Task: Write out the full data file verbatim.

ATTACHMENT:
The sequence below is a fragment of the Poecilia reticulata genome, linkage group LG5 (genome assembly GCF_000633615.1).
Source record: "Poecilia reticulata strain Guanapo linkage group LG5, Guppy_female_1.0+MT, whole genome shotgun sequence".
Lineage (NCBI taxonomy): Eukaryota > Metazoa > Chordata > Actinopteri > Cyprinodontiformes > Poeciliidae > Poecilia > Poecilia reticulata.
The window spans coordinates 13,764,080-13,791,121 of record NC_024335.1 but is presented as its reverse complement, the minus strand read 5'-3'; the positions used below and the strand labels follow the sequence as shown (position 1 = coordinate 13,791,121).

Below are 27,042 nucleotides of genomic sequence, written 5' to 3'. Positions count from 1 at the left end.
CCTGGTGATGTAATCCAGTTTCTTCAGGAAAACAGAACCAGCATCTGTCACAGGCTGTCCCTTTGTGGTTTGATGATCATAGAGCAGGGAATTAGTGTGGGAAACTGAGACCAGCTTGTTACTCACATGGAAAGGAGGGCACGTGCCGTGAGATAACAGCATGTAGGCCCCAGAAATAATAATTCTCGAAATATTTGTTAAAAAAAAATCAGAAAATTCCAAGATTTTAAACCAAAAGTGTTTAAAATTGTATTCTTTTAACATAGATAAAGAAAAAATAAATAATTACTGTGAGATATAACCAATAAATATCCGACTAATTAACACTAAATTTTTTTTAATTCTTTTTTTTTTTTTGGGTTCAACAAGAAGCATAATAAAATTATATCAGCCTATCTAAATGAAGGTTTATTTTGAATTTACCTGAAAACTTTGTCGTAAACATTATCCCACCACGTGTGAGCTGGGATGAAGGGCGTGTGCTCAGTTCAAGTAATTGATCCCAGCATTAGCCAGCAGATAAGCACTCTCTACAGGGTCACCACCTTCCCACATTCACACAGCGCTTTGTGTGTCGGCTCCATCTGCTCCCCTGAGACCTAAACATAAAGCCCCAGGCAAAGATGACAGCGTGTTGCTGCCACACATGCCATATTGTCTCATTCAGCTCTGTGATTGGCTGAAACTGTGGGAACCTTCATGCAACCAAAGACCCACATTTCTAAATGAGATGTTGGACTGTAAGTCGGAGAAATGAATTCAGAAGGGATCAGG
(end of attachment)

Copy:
The sequence below is a fragment of the Poecilia reticulata genome, linkage group LG5 (genome assembly GCF_000633615.1).
Source record: "Poecilia reticulata strain Guanapo linkage group LG5, Guppy_female_1.0+MT, whole genome shotgun sequence".
Lineage (NCBI taxonomy): Eukaryota > Metazoa > Chordata > Actinopteri > Cyprinodontiformes > Poeciliidae > Poecilia > Poecilia reticulata.
The window spans coordinates 13,764,080-13,791,121 of record NC_024335.1 but is presented as its reverse complement, the minus strand read 5'-3'; the positions used below and the strand labels follow the sequence as shown (position 1 = coordinate 13,791,121).

Below are 27,042 nucleotides of genomic sequence, written 5' to 3'. Positions count from 1 at the left end.
CCTGGTGATGTAATCCAGTTTCTTCAGGAAAACAGAACCAGCATCTGTCACAGGCTGTCCCTTTGTGGTTTGATGATCATAGAGCAGGGAATTAGTGTGGGAAACTGAGACCAGCTTGTTACTCACATGGAAAGGAGGGCACGTGCCGTGAGATAACAGCATGTAGGCCCCAGAAATAATAATTCTCGAAATATTTGTTAAAAAAAAATCAGAAAATTCCAAGATTTTAAACCAAAAGTGTTTAAAATTGTATTCTTTTAACATAGATAAAGAAAAAATAAATAATTACTGTGAGATATAACCAATAAATATCCGACTAATTAACACTAAATTTTTTTTAATTCTTTTTTTTTTTTTGGGTTCAACAAGAAGCATAATAAAATTATATCAGCCTATCTAAATGAAGGTTTATTTTGAATTTACCTGAAAACTTTGTCGTAAACATTATCCCACCACGTGTGAGCTGGGATGAAGGGCGTGTGCTCAGTTCAAGTAATTGATCCCAGCATTAGCCAGCAGATAAGCACTCTCTACAGGGTCACCACCTTCCCACATTCACACAGCGCTTTGTGTGTCGGCTCCATCTGCTCCCCTGAGACCTAAACATAAAGCCCCAGGCAAAGATGACAGCGTGTTGCTGCCACACATGCCATATTGTCTCATTCAGCTCTGTGATTGGCTGAAACTGTGGGAACCTTCATGCAACCAAAGACCCACATTTCTAAATGAGATGTTGGACTGTAAGTCGGAGAAATGAATTCAGAAGGGATCAGG